Title: Three Days in Jackass Flats
Author: Rhae Camdyn
Publisher: MLR Press
Length: 228 Pages
Category: Contemporary, RomCom
At a Glance: Despite the humor, a cast of interesting characters, and interesting world-building, this was a little too over the top in too many areas for me.
Reviewed By: Lindsey
Blurb: On the surface, Jackass Flats seems as common as ticks, tornadoes, or tumbleweeds on the plains of North Texas. But, scratch past the small town charm of Mama Cee’s restaurant, or Gear Grinders Garage & Machine Shop, and you’ll find a whole mess of things going on. Mix a DEA investigation going off the rails, a Paul Bunyan sized French émigré dealing exotic cars, and a long-eared lonely deputy scouting for stuff and nonsense at the infamous local casino, and a very subtle bow-chicka-bow-wow romance track playing in the background, things get spicy with cayenne, cilantro and a heartwarming dash of good natured hilarity. As Sheriff Drayton Jeepers like to say when caught unawares, “No one south of that highway lives in their own skin.” Yeah, we’re not sure what he means either, but finding out promises to be fun!
Review: I snapped up Three Days in Jackass Flats because I was in the mood for a lighthearted story with a lot of comedy. Reading the blurb, I saw all of that along with a nice little law enforcement angle, so it looked like it just might deliver what I was seeking. Rhae Camdyn created a unique little twist on the shifter trope, and there are some interesting elements that could really be explored. In fact, I think the backstory on their creation was a great way to start it off. It gave just enough to intrigue me but allowed for so much to be revealed.
Clyde Hoppe was initially very interesting, with his southern boy manners and joking personality. His interaction with Maddie and Timmy revealed a humorous side, but also that he was a fairly mellow fellow. I was looking forward to getting to know him. Beau is sensitive and, despite his larger size, is quite the softy with a penchant for crying when he got emotional; it was cute and just out of the ordinary to make it interesting. I had high hopes for the two, but sadly, in the end they just didn’t have the depth I needed to really relate to them. I found myself more involved in what was happening with some of the secondary characters rather than the two the story was supposed to be about. Honestly, there was just so much going on. Along with Clyde and Beau’s romantic interest, there were several supporting characters with their own side stories in addition to the world building and the criminal plotline. The lack of focus on any of them made it all jumbled, and I found it I had a tough time hopping on their romance train. I’ve made it no secret that for me, no matter how great the story is, I need to form a connection to my MCs or it just won’t work.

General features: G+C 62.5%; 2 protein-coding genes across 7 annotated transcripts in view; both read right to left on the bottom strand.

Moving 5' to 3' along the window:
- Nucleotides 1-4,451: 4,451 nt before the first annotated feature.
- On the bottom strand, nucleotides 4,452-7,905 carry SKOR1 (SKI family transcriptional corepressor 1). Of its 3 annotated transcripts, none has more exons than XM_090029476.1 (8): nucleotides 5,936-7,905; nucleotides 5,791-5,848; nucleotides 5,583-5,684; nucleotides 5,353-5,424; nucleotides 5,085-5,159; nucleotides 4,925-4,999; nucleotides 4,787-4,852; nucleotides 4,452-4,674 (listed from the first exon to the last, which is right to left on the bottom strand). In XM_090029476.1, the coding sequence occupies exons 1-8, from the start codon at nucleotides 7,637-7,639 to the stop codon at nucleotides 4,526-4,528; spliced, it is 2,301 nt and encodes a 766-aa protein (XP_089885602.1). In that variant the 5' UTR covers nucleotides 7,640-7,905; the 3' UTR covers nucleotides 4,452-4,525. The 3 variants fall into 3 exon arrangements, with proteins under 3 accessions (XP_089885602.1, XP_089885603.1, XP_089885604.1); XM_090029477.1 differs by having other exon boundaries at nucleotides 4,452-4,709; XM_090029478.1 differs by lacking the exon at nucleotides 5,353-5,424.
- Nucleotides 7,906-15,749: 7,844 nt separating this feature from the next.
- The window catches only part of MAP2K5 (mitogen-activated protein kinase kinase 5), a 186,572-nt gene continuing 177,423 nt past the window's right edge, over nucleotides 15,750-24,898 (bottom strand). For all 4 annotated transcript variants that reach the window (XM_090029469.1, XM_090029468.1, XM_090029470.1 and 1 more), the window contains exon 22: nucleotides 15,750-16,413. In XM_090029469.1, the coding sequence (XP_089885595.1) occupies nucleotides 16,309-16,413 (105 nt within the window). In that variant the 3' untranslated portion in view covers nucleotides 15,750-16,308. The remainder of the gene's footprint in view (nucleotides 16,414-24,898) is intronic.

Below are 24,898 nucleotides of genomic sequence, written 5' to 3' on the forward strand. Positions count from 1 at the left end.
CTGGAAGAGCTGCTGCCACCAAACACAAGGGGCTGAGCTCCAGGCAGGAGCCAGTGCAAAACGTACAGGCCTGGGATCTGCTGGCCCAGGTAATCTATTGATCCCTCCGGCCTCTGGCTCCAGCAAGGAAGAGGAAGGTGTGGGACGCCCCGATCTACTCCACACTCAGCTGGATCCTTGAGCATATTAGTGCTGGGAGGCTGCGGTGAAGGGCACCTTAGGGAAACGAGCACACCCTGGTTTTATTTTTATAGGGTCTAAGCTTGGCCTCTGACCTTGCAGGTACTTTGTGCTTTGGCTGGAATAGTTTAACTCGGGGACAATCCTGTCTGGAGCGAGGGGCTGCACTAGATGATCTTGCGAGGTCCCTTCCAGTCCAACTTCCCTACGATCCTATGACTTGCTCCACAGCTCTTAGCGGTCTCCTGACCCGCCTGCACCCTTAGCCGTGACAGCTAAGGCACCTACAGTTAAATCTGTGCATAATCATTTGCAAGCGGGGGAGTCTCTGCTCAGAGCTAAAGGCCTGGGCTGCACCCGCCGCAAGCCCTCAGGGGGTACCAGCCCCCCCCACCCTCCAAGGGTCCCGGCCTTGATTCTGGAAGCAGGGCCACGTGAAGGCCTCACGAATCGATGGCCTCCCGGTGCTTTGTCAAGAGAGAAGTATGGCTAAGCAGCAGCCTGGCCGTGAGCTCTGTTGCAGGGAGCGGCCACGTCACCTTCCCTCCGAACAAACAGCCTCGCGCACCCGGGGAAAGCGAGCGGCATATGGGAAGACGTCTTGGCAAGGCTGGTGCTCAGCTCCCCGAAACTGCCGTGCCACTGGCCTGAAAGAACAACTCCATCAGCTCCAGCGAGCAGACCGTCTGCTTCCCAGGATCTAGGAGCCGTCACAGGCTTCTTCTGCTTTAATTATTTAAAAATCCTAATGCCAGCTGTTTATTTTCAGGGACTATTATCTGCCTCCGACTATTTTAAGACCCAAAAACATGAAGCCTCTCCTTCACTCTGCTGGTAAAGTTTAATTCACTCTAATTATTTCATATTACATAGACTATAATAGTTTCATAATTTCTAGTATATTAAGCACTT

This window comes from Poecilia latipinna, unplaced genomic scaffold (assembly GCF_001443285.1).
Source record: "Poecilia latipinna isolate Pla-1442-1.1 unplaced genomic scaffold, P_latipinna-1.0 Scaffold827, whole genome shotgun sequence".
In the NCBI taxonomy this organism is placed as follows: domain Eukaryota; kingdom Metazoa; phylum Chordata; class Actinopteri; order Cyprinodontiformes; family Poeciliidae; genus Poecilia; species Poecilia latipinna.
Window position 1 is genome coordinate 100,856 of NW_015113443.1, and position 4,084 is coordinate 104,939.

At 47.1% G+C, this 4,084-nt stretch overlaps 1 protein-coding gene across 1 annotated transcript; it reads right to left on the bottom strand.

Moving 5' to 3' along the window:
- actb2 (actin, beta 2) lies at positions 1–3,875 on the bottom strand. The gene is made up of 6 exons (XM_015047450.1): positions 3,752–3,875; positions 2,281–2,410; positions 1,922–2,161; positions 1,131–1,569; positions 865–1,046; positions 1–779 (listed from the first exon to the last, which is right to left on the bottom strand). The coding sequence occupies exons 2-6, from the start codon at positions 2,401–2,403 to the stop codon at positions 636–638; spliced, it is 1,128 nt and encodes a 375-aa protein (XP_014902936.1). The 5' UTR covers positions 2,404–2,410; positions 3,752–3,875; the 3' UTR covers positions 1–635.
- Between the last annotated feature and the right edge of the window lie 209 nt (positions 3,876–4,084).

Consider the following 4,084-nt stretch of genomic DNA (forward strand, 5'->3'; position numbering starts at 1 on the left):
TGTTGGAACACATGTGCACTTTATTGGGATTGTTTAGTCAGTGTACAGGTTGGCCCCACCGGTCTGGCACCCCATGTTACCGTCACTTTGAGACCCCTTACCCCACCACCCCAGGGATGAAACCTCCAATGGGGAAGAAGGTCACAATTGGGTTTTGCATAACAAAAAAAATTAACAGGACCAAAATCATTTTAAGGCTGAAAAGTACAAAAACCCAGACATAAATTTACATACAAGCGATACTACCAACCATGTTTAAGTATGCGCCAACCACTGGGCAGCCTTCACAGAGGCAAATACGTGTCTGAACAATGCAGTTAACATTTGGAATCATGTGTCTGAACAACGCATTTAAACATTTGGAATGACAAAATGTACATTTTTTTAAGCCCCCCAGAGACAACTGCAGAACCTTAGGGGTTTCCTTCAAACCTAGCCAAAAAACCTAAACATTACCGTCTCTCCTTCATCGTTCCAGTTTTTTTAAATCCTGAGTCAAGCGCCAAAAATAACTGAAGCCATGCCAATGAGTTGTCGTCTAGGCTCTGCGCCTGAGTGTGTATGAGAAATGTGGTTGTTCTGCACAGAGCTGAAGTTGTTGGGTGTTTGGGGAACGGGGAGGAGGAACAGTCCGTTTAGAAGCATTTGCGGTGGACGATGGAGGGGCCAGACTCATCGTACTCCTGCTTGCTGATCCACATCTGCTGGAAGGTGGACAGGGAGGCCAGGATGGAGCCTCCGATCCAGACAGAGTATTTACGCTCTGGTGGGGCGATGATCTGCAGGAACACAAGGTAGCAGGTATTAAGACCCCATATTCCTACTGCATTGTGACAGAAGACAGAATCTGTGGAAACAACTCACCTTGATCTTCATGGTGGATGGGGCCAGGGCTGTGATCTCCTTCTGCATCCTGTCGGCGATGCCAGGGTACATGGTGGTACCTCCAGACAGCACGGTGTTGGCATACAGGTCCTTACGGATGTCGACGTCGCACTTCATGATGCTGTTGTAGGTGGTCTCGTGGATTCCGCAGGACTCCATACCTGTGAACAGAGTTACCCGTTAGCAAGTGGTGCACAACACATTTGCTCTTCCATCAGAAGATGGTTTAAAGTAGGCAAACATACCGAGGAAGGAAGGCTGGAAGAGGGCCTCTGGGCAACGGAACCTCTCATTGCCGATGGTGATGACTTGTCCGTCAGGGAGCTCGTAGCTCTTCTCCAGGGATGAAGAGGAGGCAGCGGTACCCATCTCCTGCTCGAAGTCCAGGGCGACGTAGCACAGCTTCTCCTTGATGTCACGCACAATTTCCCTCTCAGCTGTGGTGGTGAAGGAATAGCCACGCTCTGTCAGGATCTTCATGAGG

Was this book funny? Yes, there was definitely humor, I won’t deny that. There are plenty of people I know who would be all over this one and find it outright hysterical, who I would have no problem recommending this story to because it is right up their alley. However, what people find humorous is interesting. We all have different things we find amusing, and though there were some moments I found myself chuckling, they were fewer than I had anticipated. In this case, I guess I was one of those for whom the comedic delivery was just not my bag.
Also, a heads up to other readers: if you have difficultly reading written accents, this book will definitely not be your thing. I normally don’t mind it much but, in this case, it was a lot, even for me. Clyde along with most of the supporting characters from Jackass Flats had a deep southern twang and used all kinds of southern charm phrases; then Beau was French and when he spoke, it was often a mixture of both French and English. On top of that there’s a Cajun mechanic, a Scottish past lover… I’m sure you get the point. The bigger issue was that the dialogue was written with the characters’ accents, so “zee” instead of “the” for Beau, or “ya” instead of “you”, lots of French and southern phrases thrown in, making the dialogue tough to keep up with.
Despite the humor, a cast of interesting characters, and interesting world-building, Three Days in Jackass Flats was a little too over the top in too many areas for me.
You can buy Three Days in Jackass Flats here:
[zilla_button url=”http://bit.ly/2MYCelx” style=”blue” size=”medium” type=”round” target=”_blank”] MLR Press [/zilla_button][zilla_button url=”http://books2read.com/u/bQ9dW0″ style=”blue” size=”medium” type=”round” target=”_blank”] 3rd Party eTailers [/zilla_button]